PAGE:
35. 35. Root-friendly Irrigation Ideal Practice Where the principle may not work or be adopted? What is the alternative?  Unflooded irrigation to a thin layer, allowing the water to drain/dry up, getting the soil exposed to sunlight until it develops thin cracks. This practice is followed until flowering.  After flowering, irrigating with a thin layer of water and not allowing the soil to develop cracks. The plants should not experience water scarcity  A thin water layer should be available at time of inter-cultivation  Impossible to get the soil exposed to enough sunlight  Field always remains flooded due to seepage which saturates soil  Cascade irrigation under tank ayacuts  Ignore SRI irrigation principle if no possibility of good water control.  Plant 3-week-old seedlings  If establishment is in doubt, plant 2 seedlings per hill  Follow other SRI principles
  36. 36. Improving soil quality - Intercultivation Ideal Practice Where the principle may not work or be adopted? What is the alternative?  Using a weeder at 10-day intervals after transplanting, up to 4 times or until the canopy closes, whichever is earlier  Use the weeder in both directions to get maximum soil aeration  Weeds that remain after weeder use should be removed by hand  Intercultivation should be done even if there are no weeds, because this controls weeds pre-emptively, and also aerates the soil to promote growth of roots and soil microbes  Skilled labour is not available  Labour is unwilling to do this work  Weeder is not available  Available weeder is not suitable for the kind of soil  Pay more wages so labourers get compensated with more income while farmer has increased profit  Do weeding at least twice, on 15th and 30th day after transplanting  Do weeding in one direction and after 10 days in the other direction  Where there is no square planting, do weeding 4 times in one direction and hand-remove weeds within the rows  Follow other SRI principles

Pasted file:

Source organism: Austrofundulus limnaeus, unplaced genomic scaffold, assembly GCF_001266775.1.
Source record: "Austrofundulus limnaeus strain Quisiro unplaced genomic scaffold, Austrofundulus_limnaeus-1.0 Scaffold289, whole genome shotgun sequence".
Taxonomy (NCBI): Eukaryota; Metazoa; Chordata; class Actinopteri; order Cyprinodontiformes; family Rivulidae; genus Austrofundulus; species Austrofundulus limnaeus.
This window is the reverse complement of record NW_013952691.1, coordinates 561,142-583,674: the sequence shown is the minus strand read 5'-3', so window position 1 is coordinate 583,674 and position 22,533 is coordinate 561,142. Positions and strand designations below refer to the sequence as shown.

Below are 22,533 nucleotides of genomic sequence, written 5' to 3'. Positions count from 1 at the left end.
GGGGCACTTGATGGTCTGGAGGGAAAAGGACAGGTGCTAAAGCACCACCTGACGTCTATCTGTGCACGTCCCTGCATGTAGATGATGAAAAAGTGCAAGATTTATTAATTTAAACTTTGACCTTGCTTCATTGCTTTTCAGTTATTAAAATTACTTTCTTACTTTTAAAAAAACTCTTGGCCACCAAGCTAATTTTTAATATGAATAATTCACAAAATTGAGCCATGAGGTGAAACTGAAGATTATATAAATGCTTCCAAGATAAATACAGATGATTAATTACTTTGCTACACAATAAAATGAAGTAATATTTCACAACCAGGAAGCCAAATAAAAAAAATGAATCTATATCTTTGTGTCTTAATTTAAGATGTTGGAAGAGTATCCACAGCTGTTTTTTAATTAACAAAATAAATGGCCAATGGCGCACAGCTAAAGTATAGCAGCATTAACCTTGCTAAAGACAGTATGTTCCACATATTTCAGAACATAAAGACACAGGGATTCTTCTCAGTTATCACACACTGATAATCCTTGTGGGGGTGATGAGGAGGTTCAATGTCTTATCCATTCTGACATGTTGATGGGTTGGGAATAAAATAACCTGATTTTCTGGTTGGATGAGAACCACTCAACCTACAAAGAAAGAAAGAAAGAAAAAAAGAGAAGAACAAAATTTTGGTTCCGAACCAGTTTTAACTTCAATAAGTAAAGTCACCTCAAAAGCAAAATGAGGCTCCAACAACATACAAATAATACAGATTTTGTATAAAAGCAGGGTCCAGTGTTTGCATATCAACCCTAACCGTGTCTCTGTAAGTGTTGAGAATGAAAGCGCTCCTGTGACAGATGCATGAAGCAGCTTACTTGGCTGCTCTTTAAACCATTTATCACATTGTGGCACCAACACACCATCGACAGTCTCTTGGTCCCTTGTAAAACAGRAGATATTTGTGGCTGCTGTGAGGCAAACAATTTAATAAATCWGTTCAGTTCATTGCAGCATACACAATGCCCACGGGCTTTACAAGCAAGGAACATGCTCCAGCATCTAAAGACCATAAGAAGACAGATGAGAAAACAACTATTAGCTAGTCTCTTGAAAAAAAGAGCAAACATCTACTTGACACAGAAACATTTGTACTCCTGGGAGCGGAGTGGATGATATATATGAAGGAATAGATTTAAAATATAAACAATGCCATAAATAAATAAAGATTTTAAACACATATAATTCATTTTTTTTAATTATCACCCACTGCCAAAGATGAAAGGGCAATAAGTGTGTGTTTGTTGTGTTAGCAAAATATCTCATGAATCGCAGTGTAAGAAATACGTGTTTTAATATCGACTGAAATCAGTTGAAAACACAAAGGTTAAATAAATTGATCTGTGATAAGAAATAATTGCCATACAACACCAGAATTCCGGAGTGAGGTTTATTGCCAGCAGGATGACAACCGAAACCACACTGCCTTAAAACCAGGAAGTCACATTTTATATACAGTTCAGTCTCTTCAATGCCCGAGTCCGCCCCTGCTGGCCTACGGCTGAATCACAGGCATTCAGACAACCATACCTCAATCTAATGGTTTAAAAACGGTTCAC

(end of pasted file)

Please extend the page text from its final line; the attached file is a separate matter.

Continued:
37. 37. Improving soil quality – Organic manures Ideal Practice Where the principle may not work or be adopted? What is the alternative?  Apply green leaf manures, cattle manure, compost, crop residues to the extent possible  Apply biofertilizers where available  Non- availability of sources of organic matter  Grow Gliricidia on the bunds to have a permanent source of green leaf manure  Use available quantities of organic manure and supplement with chemical fertilizers  Fertilizers can be used, but the tradeoff is less nurturing of the life in the soil
  38. 38. SRI in West Africa
  39. 39. SRI in Latin America
  40. 40. SRI in Philippines
  41. 41. SRI in Lower Mekong Delta
  42. 42. Global spread of SRI (2017)
  43. 43. Sustainable Sugarcane Initiative (SSI) EID Parry Company has developed a unique 3-tier nursery programme using the tissue culture technology. This is integrated with Sustainable Sugarcane Initiative (SSI) production. Producing sugarcane seedlings has turned profitable for a farmer, near Avalpoondurai, in Erode The SSI method of sugarcane cultivation was evolved from the principles of ‘More with Less’ followed in SRI (System of Rice Intensification) and introduced in India by the WWF-ICRISAT collaborative project in 2009. SSI methods can increase sugarcane yields by at least 20% with 30% less water and a 25% reduction in chemical inputs.
  44. 44. System of Millet Intensification - Odisha System of Millet Intensification has increased production of small and marginal farmers in PRAGATIi, Koraput action areas of Nandapur block
  45. 45. System of Wheat Intensification (SWI) Practiced in Bihar, Madhya Pradesh, Rajasthan, Chhattisgarh, and Uttarakhand, Nepal, Pakistan, Ethiopia, and Mali Superior performance of the direct-seeded version of SWI on plant height, root length and volume, grain, straw, and total biological yield, economic returns, and residual soil fertility. SWI methods also performed well under adverse weather conditions in 2012–2013, being able to sustain wheat production under climatic stress, demonstrating risk-mitigation and climate- resilience potential
  46. 46. Conclusions • SRI is a ready opportunity for climate-smart rice production • Requires no major investments in infrastructure, research or input subsidies • Farm families can consume more rice and improve their incomes within one or two cropping seasons • Farmers in over 60 countries have seen these effects of SRI management are applying these new principles.
  47. 47. SRI Knowledge Centre (http://sri.cals.cornell.edu)